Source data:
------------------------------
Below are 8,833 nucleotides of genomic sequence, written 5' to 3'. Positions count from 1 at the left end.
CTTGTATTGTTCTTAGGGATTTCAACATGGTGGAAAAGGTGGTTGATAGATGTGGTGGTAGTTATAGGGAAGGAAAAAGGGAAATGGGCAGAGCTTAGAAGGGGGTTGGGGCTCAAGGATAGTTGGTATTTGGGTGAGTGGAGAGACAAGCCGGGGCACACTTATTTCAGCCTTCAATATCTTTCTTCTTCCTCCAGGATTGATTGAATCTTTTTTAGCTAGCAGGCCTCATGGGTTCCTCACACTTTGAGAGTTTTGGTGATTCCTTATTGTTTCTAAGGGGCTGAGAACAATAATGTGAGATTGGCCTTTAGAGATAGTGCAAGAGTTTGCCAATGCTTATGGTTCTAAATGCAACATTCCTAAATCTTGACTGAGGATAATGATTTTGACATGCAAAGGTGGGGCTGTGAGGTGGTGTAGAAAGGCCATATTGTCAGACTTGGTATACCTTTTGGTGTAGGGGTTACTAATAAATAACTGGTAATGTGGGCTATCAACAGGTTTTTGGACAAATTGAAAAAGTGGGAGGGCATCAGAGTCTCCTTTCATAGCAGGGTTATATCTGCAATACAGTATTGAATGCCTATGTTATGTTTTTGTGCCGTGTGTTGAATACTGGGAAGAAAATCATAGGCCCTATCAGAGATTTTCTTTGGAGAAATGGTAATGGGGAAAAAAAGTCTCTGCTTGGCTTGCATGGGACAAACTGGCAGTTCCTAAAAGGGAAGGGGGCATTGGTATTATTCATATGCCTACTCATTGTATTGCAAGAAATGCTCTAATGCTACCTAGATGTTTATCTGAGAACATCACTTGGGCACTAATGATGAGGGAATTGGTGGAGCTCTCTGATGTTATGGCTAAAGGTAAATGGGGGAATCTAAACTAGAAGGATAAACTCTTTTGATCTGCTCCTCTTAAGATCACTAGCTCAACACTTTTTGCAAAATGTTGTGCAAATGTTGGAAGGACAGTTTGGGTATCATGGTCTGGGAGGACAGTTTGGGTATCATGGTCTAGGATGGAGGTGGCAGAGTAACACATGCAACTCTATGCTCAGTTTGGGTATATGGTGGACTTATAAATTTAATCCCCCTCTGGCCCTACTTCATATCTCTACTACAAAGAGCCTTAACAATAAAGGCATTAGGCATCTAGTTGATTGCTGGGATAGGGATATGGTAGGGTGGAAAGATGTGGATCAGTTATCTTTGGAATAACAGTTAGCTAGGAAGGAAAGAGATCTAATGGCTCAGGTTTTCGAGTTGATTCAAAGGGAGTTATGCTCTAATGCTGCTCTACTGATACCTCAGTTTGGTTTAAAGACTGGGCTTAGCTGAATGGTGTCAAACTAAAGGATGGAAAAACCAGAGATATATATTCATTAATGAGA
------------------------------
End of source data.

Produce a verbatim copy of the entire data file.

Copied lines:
Below are 8,833 nucleotides of genomic sequence, written 5' to 3'. Positions count from 1 at the left end.
CTTGTATTGTTCTTAGGGATTTCAACATGGTGGAAAAGGTGGTTGATAGATGTGGTGGTAGTTATAGGGAAGGAAAAAGGGAAATGGGCAGAGCTTAGAAGGGGGTTGGGGCTCAAGGATAGTTGGTATTTGGGTGAGTGGAGAGACAAGCCGGGGCACACTTATTTCAGCCTTCAATATCTTTCTTCTTCCTCCAGGATTGATTGAATCTTTTTTAGCTAGCAGGCCTCATGGGTTCCTCACACTTTGAGAGTTTTGGTGATTCCTTATTGTTTCTAAGGGGCTGAGAACAATAATGTGAGATTGGCCTTTAGAGATAGTGCAAGAGTTTGCCAATGCTTATGGTTCTAAATGCAACATTCCTAAATCTTGACTGAGGATAATGATTTTGACATGCAAAGGTGGGGCTGTGAGGTGGTGTAGAAAGGCCATATTGTCAGACTTGGTATACCTTTTGGTGTAGGGGTTACTAATAAATAACTGGTAATGTGGGCTATCAACAGGTTTTTGGACAAATTGAAAAAGTGGGAGGGCATCAGAGTCTCCTTTCATAGCAGGGTTATATCTGCAATACAGTATTGAATGCCTATGTTATGTTTTTGTGCCGTGTGTTGAATACTGGGAAGAAAATCATAGGCCCTATCAGAGATTTTCTTTGGAGAAATGGTAATGGGGAAAAAAAGTCTCTGCTTGGCTTGCATGGGACAAACTGGCAGTTCCTAAAAGGGAAGGGGGCATTGGTATTATTCATATGCCTACTCATTGTATTGCAAGAAATGCTCTAATGCTACCTAGATGTTTATCTGAGAACATCACTTGGGCACTAATGATGAGGGAATTGGTGGAGCTCTCTGATGTTATGGCTAAAGGTAAATGGGGGAATCTAAACTAGAAGGATAAACTCTTTTGATCTGCTCCTCTTAAGATCACTAGCTCAACACTTTTTGCAAAATGTTGTGCAAATGTTGGAAGGACAGTTTGGGTATCATGGTCTGGGAGGACAGTTTGGGTATCATGGTCTAGGATGGAGGTGGCAGAGTAACACATGCAACTCTATGCTCAGTTTGGGTATATGGTGGACTTATAAATTTAATCCCCCTCTGGCCCTACTTCATATCTCTACTACAAAGAGCCTTAACAATAAAGGCATTAGGCATCTAGTTGATTGCTGGGATAGGGATATGGTAGGGTGGAAAGATGTGGATCAGTTATCTTTGGAATAACAGTTAGCTAGGAAGGAAAGAGATCTAATGGCTCAGGTTTTCGAGTTGATTCAAAGGGAGTTATGCTCTAATGCTGCTCTACTGATACCTCAGTTTGGTTTAAAGACTGGGCTTAGCTGAATGGTGTCAAACTAAAGGATGGAAAAACCAGAGATATATATTCATTAATGAGA